Achenbach’ s dance creations are important to him. He is an artist that works with a calm authority towards his muses who all dance with a fine enamel: Hélène Bouchet, Ivan Urban, Silvia Azzoni and Alexandre Riabko are elegant, playful, comely, lovely. The baroque world of Bach and the romantic world of Prussia stand against Achenbach’s reality in venice that has lost all it’s charm to him.
Nothing can help when love is so strong.
In former years, Lloyd Riggins as Achenbach seemed to sometimes forget his inner troubles. His face was without pain then. Now his interpretation of the piece has become more and more consequent. More authentic. Most believable. He reduces everything to the substantial. There is only love and it’s merciless desire. There is so much longing in Mister Riggins’ lines and arabesques that you understand his dance without even knowing a thing about the plot.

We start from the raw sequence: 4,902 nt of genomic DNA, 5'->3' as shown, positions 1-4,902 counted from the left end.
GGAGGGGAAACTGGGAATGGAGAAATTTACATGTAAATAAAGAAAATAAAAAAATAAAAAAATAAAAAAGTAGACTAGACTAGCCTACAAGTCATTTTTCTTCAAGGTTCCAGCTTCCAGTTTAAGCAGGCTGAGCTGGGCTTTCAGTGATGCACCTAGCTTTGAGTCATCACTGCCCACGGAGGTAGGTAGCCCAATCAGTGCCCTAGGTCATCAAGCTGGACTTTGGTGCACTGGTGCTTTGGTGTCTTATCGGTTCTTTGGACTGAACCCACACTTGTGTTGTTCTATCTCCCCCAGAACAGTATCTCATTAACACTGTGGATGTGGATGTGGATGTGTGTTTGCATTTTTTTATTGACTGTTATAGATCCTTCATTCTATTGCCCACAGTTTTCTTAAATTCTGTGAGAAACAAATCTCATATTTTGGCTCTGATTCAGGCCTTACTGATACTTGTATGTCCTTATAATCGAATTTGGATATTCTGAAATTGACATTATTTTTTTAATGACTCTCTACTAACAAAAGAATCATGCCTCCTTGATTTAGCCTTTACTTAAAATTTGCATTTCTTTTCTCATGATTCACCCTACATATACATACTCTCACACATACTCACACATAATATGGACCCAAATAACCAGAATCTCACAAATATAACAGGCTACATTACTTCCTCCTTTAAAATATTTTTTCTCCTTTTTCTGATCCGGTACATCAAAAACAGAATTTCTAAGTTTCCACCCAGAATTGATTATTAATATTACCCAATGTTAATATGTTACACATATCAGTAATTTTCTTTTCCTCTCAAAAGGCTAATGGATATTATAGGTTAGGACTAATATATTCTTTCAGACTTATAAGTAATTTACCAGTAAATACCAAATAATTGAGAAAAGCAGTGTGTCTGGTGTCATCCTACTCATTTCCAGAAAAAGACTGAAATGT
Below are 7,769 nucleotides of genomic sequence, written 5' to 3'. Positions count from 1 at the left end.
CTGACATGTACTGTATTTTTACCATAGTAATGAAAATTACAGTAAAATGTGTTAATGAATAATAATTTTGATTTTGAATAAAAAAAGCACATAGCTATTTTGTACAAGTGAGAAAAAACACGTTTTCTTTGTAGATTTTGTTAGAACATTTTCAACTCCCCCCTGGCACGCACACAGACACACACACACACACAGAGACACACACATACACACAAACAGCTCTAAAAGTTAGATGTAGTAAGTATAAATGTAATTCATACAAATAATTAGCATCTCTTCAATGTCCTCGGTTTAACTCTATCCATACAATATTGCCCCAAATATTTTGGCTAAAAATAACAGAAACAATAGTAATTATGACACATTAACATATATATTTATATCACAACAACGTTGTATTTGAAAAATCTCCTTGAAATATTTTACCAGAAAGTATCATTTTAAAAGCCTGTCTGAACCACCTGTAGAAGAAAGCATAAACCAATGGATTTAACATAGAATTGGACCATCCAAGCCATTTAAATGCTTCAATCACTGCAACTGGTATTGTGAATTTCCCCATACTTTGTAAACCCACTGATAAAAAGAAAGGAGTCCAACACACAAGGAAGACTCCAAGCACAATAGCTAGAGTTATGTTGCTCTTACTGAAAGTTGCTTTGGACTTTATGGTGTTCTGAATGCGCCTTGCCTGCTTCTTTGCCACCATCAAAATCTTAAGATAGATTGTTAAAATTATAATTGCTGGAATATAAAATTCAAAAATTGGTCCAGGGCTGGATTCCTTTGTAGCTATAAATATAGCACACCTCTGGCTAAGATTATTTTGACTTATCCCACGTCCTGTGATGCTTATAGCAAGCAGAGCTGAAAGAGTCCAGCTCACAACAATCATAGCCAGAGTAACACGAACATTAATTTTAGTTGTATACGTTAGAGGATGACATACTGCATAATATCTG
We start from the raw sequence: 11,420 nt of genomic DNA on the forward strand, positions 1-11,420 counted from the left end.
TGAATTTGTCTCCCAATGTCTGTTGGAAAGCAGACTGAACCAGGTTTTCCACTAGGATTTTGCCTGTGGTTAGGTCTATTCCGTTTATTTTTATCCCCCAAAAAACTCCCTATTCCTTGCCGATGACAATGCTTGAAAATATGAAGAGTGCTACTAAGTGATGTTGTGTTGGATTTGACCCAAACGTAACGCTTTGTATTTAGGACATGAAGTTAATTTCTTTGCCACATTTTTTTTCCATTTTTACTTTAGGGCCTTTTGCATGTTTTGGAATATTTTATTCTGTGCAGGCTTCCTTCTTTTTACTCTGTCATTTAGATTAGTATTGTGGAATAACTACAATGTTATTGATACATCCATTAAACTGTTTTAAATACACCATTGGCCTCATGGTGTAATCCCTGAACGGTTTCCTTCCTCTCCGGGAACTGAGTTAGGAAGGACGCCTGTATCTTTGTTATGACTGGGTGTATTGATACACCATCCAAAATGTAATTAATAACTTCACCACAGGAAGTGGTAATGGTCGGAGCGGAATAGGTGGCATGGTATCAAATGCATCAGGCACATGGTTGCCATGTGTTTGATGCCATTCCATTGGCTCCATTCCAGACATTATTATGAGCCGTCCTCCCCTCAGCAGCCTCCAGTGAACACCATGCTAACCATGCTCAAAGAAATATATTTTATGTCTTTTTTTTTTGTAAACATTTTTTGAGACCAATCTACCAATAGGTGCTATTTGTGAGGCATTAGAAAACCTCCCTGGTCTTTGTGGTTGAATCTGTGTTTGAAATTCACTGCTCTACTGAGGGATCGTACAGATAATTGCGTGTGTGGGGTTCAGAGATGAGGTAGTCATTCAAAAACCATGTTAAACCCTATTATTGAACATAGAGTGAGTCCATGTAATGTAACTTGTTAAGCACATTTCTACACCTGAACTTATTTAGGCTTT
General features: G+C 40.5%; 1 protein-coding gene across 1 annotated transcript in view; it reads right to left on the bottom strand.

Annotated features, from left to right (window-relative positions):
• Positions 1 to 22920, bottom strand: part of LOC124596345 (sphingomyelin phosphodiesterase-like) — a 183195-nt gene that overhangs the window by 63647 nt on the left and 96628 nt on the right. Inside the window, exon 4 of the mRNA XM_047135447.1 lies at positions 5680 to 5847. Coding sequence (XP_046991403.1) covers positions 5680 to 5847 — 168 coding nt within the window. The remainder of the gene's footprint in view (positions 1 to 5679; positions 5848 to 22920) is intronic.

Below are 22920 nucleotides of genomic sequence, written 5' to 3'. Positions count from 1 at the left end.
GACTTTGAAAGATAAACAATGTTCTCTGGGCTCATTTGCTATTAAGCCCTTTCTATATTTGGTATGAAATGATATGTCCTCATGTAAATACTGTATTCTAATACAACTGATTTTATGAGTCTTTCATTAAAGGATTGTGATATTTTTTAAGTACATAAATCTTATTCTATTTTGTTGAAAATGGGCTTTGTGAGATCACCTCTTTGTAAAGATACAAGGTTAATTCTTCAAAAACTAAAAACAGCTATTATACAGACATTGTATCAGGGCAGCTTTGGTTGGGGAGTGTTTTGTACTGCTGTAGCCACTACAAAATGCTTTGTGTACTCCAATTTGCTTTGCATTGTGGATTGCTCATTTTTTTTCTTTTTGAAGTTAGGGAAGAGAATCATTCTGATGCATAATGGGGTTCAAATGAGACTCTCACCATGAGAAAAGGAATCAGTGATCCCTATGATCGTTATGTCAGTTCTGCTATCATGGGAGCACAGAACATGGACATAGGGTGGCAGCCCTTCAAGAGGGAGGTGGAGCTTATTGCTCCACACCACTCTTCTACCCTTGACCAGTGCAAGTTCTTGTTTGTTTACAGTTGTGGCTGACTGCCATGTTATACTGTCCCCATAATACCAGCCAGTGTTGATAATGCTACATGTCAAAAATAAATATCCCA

In the midst of his emotional confusion Achenbach remembers his childhood. His dear and maidenly mother is danced by Anna Laudere with open long blond hair – and a lot of sensitivity. In Achenbach’s dreams, she still takes care of him. And when he cries his troubled soul out of his trained body she is the right one to dry his tears. It is very touching when she wipes away his tears, looking at the adult man as if he was a little boy.
In another scene Achenbach is standing there, helpless again like a child. He beats his hands on his head. Undoubtedly, he has a presentiment of death.